Supply and demand issues probed

The subject of import substitution was a big focus at the relaunch of the Ornamentals Round Table action plan at Parliament last week. But UK plant buyers are saying growers have cut production in the UK, meaning buyers often have to look overseas for plants.

Planterias: import substitution emerged as big focus as the Ornamentals Round Table action plan was relaunched - image: HW
Planterias: import substitution emerged as big focus as the Ornamentals Round Table action plan was relaunched - image: HW

Ben Reid Garden Centre managing director Simon Fraser said: "My perception as a buyer is that nurseries are clever on their market and are producing for that effectively. As a small nurseryman we don't overproduce. My perception from dealing with big growers is if you don't take it when it's available it won't be there if you want to pick it up a week later.

"In Scotland we have a different climate so we might not want it until later. That means we have to look across the North Sea to Holland. Good nurseries are being very sharp and commercial, and are looking at their customer base. They have to because their margins are so tight."

Bransford Webbs managing director Geoff Caesar said: "The Dutch system is about free stock availability. Reserve orders freak them out - they don't like it because they don't like the risk. You have to hang on to it even if you don't take it."

He added: "It is an issue and we've talked about it here. Do you speculate on stock on the off-chance the retailers will want it? If they don't, you're stuck. In Holland they have fairs and auctions, though they see selling off at auction as a place of last resort. I don't necessarily think we should have them, though they would encourage people to grow more free stock.

"It's a balance between supply and demand. Last spring was frustrating because we had more demand than we had stock. We have 5,000sq m more production this year and we're building 5,000sq m more, but we've tried to reserve it all."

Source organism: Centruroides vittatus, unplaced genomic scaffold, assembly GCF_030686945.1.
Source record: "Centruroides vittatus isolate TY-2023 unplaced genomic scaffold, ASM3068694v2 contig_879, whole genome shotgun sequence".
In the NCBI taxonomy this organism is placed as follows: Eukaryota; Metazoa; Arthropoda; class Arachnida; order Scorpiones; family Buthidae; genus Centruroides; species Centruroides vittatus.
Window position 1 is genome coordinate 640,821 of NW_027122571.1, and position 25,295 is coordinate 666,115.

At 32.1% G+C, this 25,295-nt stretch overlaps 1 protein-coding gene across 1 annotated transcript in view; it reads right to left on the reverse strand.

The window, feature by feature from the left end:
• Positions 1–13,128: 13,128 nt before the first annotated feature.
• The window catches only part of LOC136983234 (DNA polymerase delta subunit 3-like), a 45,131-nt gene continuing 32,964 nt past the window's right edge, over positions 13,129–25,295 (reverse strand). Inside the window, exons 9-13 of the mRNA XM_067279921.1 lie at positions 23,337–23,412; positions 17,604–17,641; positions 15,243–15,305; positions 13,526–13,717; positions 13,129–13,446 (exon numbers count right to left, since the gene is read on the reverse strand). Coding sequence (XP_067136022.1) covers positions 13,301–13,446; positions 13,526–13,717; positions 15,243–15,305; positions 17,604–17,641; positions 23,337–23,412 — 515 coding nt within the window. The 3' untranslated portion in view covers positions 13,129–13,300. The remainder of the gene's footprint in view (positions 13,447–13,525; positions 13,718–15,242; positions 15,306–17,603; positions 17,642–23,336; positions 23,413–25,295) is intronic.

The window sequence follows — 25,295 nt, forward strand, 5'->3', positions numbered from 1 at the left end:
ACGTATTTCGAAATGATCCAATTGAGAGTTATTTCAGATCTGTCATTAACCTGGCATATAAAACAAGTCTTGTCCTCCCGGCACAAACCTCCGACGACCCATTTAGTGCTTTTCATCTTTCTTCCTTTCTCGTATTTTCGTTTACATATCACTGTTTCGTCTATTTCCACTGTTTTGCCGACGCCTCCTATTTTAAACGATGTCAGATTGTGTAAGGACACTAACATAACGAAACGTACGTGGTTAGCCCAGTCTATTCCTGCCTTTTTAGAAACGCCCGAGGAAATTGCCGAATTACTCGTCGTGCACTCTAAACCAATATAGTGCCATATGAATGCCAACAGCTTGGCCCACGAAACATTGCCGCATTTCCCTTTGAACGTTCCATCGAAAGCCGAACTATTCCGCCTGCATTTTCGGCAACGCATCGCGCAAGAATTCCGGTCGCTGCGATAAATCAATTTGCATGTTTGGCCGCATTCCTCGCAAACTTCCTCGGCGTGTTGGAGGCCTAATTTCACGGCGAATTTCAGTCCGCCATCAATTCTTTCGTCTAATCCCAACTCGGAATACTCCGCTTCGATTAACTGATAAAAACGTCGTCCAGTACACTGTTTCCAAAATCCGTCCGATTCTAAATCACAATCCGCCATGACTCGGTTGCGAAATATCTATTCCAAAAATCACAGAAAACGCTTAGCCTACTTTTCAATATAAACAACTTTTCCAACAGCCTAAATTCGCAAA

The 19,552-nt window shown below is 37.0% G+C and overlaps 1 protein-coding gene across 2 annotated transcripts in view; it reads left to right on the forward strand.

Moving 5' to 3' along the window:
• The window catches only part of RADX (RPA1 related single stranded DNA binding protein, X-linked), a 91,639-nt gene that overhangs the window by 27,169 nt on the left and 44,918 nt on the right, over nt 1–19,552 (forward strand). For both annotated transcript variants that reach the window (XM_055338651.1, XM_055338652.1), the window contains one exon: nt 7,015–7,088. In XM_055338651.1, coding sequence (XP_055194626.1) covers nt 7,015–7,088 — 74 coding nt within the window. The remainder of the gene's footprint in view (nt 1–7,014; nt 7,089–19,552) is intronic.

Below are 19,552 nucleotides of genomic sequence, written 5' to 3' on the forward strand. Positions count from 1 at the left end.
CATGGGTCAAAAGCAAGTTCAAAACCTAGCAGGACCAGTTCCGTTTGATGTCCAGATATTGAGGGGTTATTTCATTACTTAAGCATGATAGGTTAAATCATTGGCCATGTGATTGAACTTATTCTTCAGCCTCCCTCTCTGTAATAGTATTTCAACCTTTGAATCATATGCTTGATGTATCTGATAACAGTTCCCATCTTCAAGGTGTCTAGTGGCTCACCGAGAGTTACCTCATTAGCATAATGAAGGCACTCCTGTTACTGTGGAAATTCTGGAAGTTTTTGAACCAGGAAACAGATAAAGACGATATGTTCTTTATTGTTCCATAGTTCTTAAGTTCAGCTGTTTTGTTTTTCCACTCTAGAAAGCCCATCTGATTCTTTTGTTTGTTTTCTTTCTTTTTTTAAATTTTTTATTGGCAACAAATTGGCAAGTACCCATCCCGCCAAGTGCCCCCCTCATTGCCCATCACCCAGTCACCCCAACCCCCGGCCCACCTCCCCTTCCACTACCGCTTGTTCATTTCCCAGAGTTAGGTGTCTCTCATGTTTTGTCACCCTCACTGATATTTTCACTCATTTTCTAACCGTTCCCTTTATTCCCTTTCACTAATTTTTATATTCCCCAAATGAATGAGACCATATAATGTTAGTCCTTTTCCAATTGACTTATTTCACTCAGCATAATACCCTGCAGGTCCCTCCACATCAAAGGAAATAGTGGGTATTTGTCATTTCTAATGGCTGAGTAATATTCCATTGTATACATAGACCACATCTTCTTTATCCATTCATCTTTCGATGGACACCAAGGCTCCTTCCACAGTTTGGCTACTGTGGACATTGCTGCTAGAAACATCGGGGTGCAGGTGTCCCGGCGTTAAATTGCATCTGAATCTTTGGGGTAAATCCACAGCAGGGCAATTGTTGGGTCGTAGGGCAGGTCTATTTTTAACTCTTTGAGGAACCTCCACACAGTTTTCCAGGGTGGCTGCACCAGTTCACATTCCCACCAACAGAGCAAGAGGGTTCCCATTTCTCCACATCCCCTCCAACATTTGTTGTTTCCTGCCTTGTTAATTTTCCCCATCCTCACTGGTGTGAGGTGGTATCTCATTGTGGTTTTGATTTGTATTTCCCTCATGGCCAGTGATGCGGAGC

WD Smith & Son managing director Mike Smith said: "When the weather is good there is not enough and when the weather is bad there is more than enough. As a bedding nursery, we don't get panicked."

Glendoick Garden Centre director Ken Cox said: "The big wholesale nurseries used to grow and see who snaps it up, but now nurseries want it all booked and planned to cut wastage. "For instance, viburnums. There's a lot of Phytophthora ramorum in Holland and I was anxious to make sure viburnum I bought was free from it, but growers down south in England had bought them in Holland to grow on in their nurseries.

With Astible, all the growers just have 'Unique' because that tissue culture liner is available, so when people specify 'Fanal' there's none available. John Woods did Country Roses from Kordes but they've gone and I can't get them anymore."

"But with some plants there are a lot available - heathers, agapanthus, lavender, hydrangeas - so ranges in certain areas are staggering, but in others such as rhododendrons there are only small ranges and the varieties are not ones I'd recommend."

Monkton Elm plant manager Andrew Pitman said: "There are certain plants that the English market doesn't grow. To get plants from the Dutch is a lot easier than it has ever been because minimum deliveries were higher and lead times were longer. They want your business and they are very competitive on certain lines. European growers will fly you out and provide a hotel while UK growers wouldn't provide a train fare."

Before commenting please read our rules for commenting on articles.

If you see a comment you find offensive, you can flag it as inappropriate. In the top right-hand corner of an individual comment, you will see 'flag as inappropriate'. Clicking this prompts us to review the comment. For further information see our rules for commenting on articles.

comments powered by Disqus

Read These Next

Pots and containers

Pots and containers

Superior propagation products can justify extra expenditure by providing precise cell fill, optimum root development and healthy plugs, writes Sally Drury.

Business Planning - Inflationary pressures

Business Planning - Inflationary pressures

How can horticulture businesses respond to Brexit-fuelled inflation? Neville Stein outlines the options.

Garden centre profile: Mappleborough Green Garden Centre

Garden centre profile: Mappleborough Green Garden Centre

Phase two of the redevelopment of the former Badger Nurseries has delivered rapid and impressive results, Matthew Appleby discovers.

Follow us on:
  • Facebook
  • LinkedIn
  • Twitter
  • Google +
Horticulture Jobs
More Horticulture Jobs

Garden retail Top 100 GARDEN CENTRES

Our exclusive ranking of garden centre performance by annual turnover. NEW: 2016 listing just published

Garden Centre Prices

GARDEN CENTRE PRICES w/e 21 September 2016
GARDEN CENTRE PRICES w/e 24 August 2016

Pest & Disease Tracker bulletin 

The latest pest and disease alerts, how to treat them, plus EAMU updates, sent direct to your inbox.

Sign up here